They're not eigenvectors. They're the right singular vectors because a non-square matrix doesn't have eigenvectors.

In order to calculate the matrices $U$, $\Sigma$, and $V ^{T}$, I first solve for the eigenvalues and eigenvectors of $A^{T}A$. From my -- admittedly not great -- understanding of eigenvectors, the eigenvectors of $A^{T}A$ are then used to construct $V$, as in the formula $A^{T}AV = U\Sigma^2$.

This doesn't work. Note that if I take $$A^{T}AV V^{*} = U \Sigma^{2} V^{*} \\ A^{T}A = U \Sigma^{2} V^{*} = U \Lambda V^{*} $$

The steps are

$ \textrm{1. Form } A^{*}A $

$ \textrm{2. Compute the eigenvalue decomposition of } A^{*}A = V \Lambda V^{*} $

$ \textrm{3. Let } \Sigma \in \mathbb{R}^{m \times n} $ be the non-negative diagonal square root of $\Lambda$

$ \textrm{4. Solve the system } U\Sigma = AV $ for the unitary $U$ (e.g. using the QR factorization)

How is this done? There are few ways to accomplish it. One way is using Householder reflectors but you could simply form the eigendecomp of $AA^{T} = U \Lambda U^{*}$ and take $U$ but I'm pretty this isn't a good method computationally.

enter image description here

If you're taking numerical linear algebra this is the same way you get the matrix to Hessenberg form.

So my question is: how does the SVD calculation "know" how to choose the best axes to project onto? Since $V$ is constructed from the eigenvectors of $A^{T}A$, how does that result in the best projection axes for $A$? In other words, how does the SVD calculation know to pick this specific set of orthogonal vectors, instead of any other set of orthogonal vectors that results in a worse SVD projection of $A$?

The SVD is unique up to the sign of the vectors in $U,V$. It isn't choosing anything. In the actual computation you successfully apply Householder reflectors. What do they look like?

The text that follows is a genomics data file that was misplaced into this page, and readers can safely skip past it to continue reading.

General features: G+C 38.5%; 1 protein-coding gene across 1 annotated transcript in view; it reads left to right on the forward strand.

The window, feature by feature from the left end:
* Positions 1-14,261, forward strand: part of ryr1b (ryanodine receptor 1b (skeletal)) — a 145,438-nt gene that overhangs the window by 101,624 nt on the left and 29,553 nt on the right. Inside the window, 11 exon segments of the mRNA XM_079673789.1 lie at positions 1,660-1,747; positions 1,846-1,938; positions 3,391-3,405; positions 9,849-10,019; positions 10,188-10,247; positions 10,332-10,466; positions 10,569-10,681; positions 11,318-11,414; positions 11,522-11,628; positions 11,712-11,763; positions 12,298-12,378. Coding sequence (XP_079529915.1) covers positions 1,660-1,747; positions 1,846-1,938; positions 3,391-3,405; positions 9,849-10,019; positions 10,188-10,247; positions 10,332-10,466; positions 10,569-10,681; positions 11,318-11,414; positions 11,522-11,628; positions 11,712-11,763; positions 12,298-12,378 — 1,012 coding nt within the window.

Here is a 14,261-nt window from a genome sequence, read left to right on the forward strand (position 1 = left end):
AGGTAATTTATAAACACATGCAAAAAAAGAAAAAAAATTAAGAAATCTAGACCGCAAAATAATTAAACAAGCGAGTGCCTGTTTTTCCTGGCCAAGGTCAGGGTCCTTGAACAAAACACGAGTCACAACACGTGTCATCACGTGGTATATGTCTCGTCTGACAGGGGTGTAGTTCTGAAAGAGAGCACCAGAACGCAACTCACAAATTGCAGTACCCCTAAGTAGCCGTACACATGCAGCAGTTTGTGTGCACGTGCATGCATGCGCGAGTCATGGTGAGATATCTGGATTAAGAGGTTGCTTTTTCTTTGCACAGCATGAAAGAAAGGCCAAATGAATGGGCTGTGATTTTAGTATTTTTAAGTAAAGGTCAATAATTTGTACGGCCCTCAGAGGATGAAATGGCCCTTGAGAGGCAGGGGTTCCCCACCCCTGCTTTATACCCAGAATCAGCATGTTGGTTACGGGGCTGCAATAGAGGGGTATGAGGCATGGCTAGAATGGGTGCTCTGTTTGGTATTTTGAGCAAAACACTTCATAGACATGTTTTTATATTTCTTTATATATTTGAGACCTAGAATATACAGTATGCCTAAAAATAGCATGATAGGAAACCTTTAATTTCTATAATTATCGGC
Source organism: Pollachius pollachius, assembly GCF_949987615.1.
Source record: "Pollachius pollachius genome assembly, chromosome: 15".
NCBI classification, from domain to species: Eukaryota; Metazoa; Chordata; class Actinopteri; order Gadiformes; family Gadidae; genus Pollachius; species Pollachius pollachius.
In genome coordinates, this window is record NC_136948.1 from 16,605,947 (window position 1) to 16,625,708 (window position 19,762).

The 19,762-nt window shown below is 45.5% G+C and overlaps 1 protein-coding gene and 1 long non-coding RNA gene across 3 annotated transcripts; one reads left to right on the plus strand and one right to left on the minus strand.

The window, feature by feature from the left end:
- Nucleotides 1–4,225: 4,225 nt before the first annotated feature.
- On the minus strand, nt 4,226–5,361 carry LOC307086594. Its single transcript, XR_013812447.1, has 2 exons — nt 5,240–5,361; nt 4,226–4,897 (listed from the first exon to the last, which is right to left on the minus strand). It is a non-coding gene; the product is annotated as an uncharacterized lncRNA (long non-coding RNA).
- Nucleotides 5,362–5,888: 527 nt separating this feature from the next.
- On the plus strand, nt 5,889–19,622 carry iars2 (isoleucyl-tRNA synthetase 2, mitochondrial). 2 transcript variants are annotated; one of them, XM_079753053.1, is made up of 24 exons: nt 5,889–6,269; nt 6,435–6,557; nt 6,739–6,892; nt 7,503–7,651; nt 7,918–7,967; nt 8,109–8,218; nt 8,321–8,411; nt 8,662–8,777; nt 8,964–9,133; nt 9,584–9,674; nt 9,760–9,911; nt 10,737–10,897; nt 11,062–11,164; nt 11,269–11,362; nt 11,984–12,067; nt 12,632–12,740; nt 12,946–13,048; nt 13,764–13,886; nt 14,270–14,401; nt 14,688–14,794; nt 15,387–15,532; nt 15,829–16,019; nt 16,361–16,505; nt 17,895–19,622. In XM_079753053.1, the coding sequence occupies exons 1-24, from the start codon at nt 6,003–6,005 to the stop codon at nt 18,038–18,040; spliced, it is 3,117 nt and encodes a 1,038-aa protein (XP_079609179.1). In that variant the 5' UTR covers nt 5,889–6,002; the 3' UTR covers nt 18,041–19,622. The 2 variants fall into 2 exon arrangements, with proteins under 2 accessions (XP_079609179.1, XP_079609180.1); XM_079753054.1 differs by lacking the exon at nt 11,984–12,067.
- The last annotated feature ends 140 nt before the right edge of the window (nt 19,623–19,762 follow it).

Like above this is called bidiagonalization. We take $A$ and do the following.

$$ Q_{n}\cdots Q_{1} A = R $$

Thus $A=QR$ ...It looks like this...enter image description here

Where $Q_{k}$ is given as

$$ Q_{k} = \begin{pmatrix} I & 0 \\ 0 & F \end{pmatrix} $$

$I \in \mathbb{C}^{(k-1) \times (k-1)}$ is an identity matrix and $ F \in \mathbb{C}^{(m-k+1) \times (m-k+1)} $ is a unitary matrix. When we apply this reflector $F$ to a vector $x \in \mathbb{C}^{m-k+1}$ it zeros everything most of the vector.

$$ x = \begin{pmatrix} x_{1} \\ \vdots \\ x_{m-k+1} \end{pmatrix} \stackrel{F}{\to} Fx = \begin{pmatrix} \|x \| \\ 0 \\ \vdots \\ 0 \end{pmatrix} $$

this can be written also as $Fx = \|x\|e_{1}$ where $e_{1}$ is the $(m - k+1)$ dimensional vector given as $ e_{1} = (1 , 0, \cdots, 0)^{T}$

The extension to this is called Golub-Kahan Bidiagonalization...

$$ A \to U_{n}^{*} \cdots U_{1}^{*} A V_{1} \cdots V_{m} $$

for an $ n \times m$ matrix for instance. Each of these reflectors $F$ can be seen as reflecting the space $\mathbb{C}^{m-k+1}$ across a hyper-plane orthogonal to $v = \|x\| e_{1} -x$. This can be defined as

$$ F = I - 2\frac{vv^{*}}{v^{*}v}$$